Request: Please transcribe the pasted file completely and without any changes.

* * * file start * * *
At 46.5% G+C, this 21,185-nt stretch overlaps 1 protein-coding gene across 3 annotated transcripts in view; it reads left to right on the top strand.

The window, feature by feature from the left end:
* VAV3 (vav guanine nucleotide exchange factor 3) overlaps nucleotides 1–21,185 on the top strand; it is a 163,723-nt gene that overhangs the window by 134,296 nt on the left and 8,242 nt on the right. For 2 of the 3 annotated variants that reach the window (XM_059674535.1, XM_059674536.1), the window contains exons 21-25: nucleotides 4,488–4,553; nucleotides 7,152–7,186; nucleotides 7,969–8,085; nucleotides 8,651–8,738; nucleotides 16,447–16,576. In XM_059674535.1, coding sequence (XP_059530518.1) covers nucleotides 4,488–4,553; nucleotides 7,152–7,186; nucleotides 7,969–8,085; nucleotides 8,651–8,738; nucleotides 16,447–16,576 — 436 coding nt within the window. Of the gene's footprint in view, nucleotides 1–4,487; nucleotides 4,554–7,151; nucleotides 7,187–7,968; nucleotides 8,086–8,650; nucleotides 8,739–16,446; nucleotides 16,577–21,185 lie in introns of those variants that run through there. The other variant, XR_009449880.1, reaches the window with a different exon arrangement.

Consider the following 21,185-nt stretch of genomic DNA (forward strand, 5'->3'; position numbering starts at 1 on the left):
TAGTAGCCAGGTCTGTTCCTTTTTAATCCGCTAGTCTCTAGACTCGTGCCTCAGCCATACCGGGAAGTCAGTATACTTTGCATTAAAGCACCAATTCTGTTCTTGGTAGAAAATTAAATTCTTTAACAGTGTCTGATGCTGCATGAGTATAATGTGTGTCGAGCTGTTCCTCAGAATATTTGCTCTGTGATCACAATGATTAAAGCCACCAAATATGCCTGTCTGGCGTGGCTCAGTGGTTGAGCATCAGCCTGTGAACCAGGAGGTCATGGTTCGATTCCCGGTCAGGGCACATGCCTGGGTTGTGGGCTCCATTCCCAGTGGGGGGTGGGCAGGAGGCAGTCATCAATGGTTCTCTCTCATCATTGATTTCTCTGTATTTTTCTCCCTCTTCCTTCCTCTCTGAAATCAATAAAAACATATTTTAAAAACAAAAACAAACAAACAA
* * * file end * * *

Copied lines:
At 46.5% G+C, this 21,185-nt stretch overlaps 1 protein-coding gene across 3 annotated transcripts in view; it reads left to right on the top strand.

The window, feature by feature from the left end:
* VAV3 (vav guanine nucleotide exchange factor 3) overlaps nucleotides 1–21,185 on the top strand; it is a 163,723-nt gene that overhangs the window by 134,296 nt on the left and 8,242 nt on the right. For 2 of the 3 annotated variants that reach the window (XM_059674535.1, XM_059674536.1), the window contains exons 21-25: nucleotides 4,488–4,553; nucleotides 7,152–7,186; nucleotides 7,969–8,085; nucleotides 8,651–8,738; nucleotides 16,447–16,576. In XM_059674535.1, coding sequence (XP_059530518.1) covers nucleotides 4,488–4,553; nucleotides 7,152–7,186; nucleotides 7,969–8,085; nucleotides 8,651–8,738; nucleotides 16,447–16,576 — 436 coding nt within the window. Of the gene's footprint in view, nucleotides 1–4,487; nucleotides 4,554–7,151; nucleotides 7,187–7,968; nucleotides 8,086–8,650; nucleotides 8,739–16,446; nucleotides 16,577–21,185 lie in introns of those variants that run through there. The other variant, XR_009449880.1, reaches the window with a different exon arrangement.

Consider the following 21,185-nt stretch of genomic DNA (forward strand, 5'->3'; position numbering starts at 1 on the left):
TAGTAGCCAGGTCTGTTCCTTTTTAATCCGCTAGTCTCTAGACTCGTGCCTCAGCCATACCGGGAAGTCAGTATACTTTGCATTAAAGCACCAATTCTGTTCTTGGTAGAAAATTAAATTCTTTAACAGTGTCTGATGCTGCATGAGTATAATGTGTGTCGAGCTGTTCCTCAGAATATTTGCTCTGTGATCACAATGATTAAAGCCACCAAATATGCCTGTCTGGCGTGGCTCAGTGGTTGAGCATCAGCCTGTGAACCAGGAGGTCATGGTTCGATTCCCGGTCAGGGCACATGCCTGGGTTGTGGGCTCCATTCCCAGTGGGGGGTGGGCAGGAGGCAGTCATCAATGGTTCTCTCTCATCATTGATTTCTCTGTATTTTTCTCCCTCTTCCTTCCTCTCTGAAATCAATAAAAACATATTTTAAAAACAAAAACAAACAAACAA